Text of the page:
Each person who attends the upcoming Z3 conference at the Oshman Family JCC in Palo Alto will receive a five-sided dreidel.
The four-sided dreidels that diaspora Jews spin during Hanukkah features letters representing the Hebrew words “Nes Gadol Hayah Sham,” meaning “There Was a Great Miracle There.”
In Israel, the four sides of a dreidel spell out “Nes Gadol Hayah Po,” or “There Was a Great Miracle Here.”
The five-sided dreidel will say both.
But the dreidels handed out at the JCC on Sunday, Dec. 9, on what will be the last night of Hanukkah, will represent the bonds between two groups often at odds — Israelis and American Jews.
The Z3 conference comes after three years of Zionism 3.0 events at the OFJCC at which the differences between Israelis and diaspora Jews have been examined, debated and regretted. This year’s gathering will be different.
“The last three years, we were really focusing on the issues that divide us,” said Zack Bodner, the OFJCC’s chief executive officer. “This year we’re focusing on how to heal the divide.”
This year’s conference also will mark the first year of a partnership between the OFJCC and the Reut Group, a nonpartisan policy think tank based in Tel Aviv.
Gidi Grinstein, founder of the Reut Group, called Z3 “a platform for reimagining Israel-world Jewry relations and for mobilizing a global network of leaders and organizations that are committed to strengthening this relationship on the basis of equal standing between Israel and diaspora Jews.”
Grinstein, who helped design the Birthright Israel program in the late 1990s, later served as secretary and coordinator of the Israeli delegation to peace talks with the PLO when Ehud Barak was Israel’s prime minister.
He said Israelis and American Jews used to share causes such as Israel’s fight for survival, the exodus of Jews from the Soviet Union and hopes for a Mideast peace settlement.
But as Israel has grown stronger and the prospect of a peace deal has weakened, Grinstein said, cracks in the relationship have grown — exacerbated by “Israel’s rabbinate becoming bolder in its disrespectful treatment of non-Orthodox Jews.”
“There is a lot of disagreement surrounding Israel’s politics, which is compounded by highly polarized and polarizing public discourse both in Israel and the USA,” he said. “These trends are both challenges and opportunities, and the Z3 movement … is our attempt to take charge of them.”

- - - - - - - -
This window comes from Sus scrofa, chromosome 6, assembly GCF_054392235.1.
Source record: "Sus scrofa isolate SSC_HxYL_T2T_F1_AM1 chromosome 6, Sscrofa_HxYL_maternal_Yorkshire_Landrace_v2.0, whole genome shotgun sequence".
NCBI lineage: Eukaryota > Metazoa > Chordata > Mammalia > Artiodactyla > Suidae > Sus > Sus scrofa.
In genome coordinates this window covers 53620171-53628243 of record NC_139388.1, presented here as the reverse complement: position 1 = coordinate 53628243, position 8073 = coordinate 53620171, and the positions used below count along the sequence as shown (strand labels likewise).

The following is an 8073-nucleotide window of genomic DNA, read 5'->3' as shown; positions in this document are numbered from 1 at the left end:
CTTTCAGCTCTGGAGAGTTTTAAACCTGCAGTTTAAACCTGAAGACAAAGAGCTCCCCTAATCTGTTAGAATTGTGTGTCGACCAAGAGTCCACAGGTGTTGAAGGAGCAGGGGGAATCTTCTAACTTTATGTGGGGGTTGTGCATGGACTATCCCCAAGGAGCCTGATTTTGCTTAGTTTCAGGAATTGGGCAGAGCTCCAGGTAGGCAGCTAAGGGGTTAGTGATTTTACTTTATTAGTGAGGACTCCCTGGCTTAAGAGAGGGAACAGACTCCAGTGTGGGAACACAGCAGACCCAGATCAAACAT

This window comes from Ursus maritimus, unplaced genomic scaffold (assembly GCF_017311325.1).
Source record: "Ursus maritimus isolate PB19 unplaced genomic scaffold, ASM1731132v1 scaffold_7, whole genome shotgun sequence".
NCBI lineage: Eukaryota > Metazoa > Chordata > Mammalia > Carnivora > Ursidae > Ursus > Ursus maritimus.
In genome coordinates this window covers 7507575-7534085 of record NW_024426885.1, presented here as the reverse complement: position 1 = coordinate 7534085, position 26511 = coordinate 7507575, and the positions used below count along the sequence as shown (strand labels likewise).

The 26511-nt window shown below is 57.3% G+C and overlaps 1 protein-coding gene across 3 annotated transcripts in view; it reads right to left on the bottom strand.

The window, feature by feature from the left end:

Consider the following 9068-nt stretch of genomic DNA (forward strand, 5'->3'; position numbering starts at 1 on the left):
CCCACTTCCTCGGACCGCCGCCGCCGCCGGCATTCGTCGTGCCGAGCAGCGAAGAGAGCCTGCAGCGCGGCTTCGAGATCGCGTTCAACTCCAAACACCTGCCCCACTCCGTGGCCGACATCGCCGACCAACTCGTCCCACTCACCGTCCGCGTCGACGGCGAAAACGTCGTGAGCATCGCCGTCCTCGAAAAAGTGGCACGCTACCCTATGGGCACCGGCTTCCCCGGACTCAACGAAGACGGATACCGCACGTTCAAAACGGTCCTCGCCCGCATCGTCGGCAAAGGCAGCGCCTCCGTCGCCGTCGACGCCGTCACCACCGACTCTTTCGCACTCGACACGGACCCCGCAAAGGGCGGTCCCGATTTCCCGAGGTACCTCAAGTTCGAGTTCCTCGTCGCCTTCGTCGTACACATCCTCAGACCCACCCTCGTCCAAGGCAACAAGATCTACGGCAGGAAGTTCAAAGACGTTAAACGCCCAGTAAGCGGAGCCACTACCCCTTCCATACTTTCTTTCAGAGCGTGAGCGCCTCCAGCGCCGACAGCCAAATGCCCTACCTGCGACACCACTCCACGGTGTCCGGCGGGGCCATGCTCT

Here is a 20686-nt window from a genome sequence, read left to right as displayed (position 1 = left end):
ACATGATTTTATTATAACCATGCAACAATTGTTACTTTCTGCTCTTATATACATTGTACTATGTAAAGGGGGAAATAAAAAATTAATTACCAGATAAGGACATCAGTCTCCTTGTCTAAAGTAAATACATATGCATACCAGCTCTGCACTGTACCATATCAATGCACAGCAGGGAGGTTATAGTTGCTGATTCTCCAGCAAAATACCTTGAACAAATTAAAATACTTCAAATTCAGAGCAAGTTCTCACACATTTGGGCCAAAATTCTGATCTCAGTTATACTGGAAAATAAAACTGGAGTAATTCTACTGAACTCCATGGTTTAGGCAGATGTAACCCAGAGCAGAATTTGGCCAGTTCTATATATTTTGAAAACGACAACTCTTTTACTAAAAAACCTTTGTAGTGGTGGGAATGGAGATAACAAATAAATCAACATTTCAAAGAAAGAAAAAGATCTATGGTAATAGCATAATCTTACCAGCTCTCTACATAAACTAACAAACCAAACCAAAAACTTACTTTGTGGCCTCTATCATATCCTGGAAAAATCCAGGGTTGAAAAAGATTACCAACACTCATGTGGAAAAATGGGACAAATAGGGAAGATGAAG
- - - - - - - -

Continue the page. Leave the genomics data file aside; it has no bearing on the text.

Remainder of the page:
Speakers at the conference will include New York Times columnist David Brooks, former U.S. Ambassador to Israel Dan Shapiro and Knesset member Sharren Haskel. About 1,000 people are expected to attend, and Bodner said a few dozen of them are expected to meet the following day in a workshop to discuss building the Z3 movement.
The conference is titled “Making Miracles Here and There: Uniting a Divided People.” Past Zionism 3.0 conferences have featured heated exchanges between panelists, and groans from audience members during some of the presentations.
Zionism 3.0 represents the relationship between Israeli and diaspora Jews in the 21st century. Bodner explained at earlier conferences that Zionism 1.0 started in the 1890s and ran until 1948, when the State of Israel was created, and that Zionism 2.0 extended from 1948 to the beginning of this century.
After last year’s conference, Bodner said, community organizations in the Bay Area and beyond — including in Chicago and New York — came to the OFJCC and asked for help in setting up their own platforms for dealing with Israeli-diaspora relations.
“They came to us and said Israel is toxic in our community,” he said. “They said help us build some Z3 platform that we can talk about Israel in a way that is healing.”
Grinstein, who attended the past two Zionism 3.0 conferences at the OFJCC, said the understanding gap between Israelis and diaspora Jews has grown in recent years, and that this is the right time to start bridging those differences.
“We have a new generation of Israeli civic leadership that no longer takes world Jewry for granted,” he said. “I believe this relationship can be led into a new phase that is based on deeper and more realistic mutual understanding: on mutual respect for each other’s role in Jewish history and future, and on a covenant of destiny that is based on a shared goal of making the world a better place.”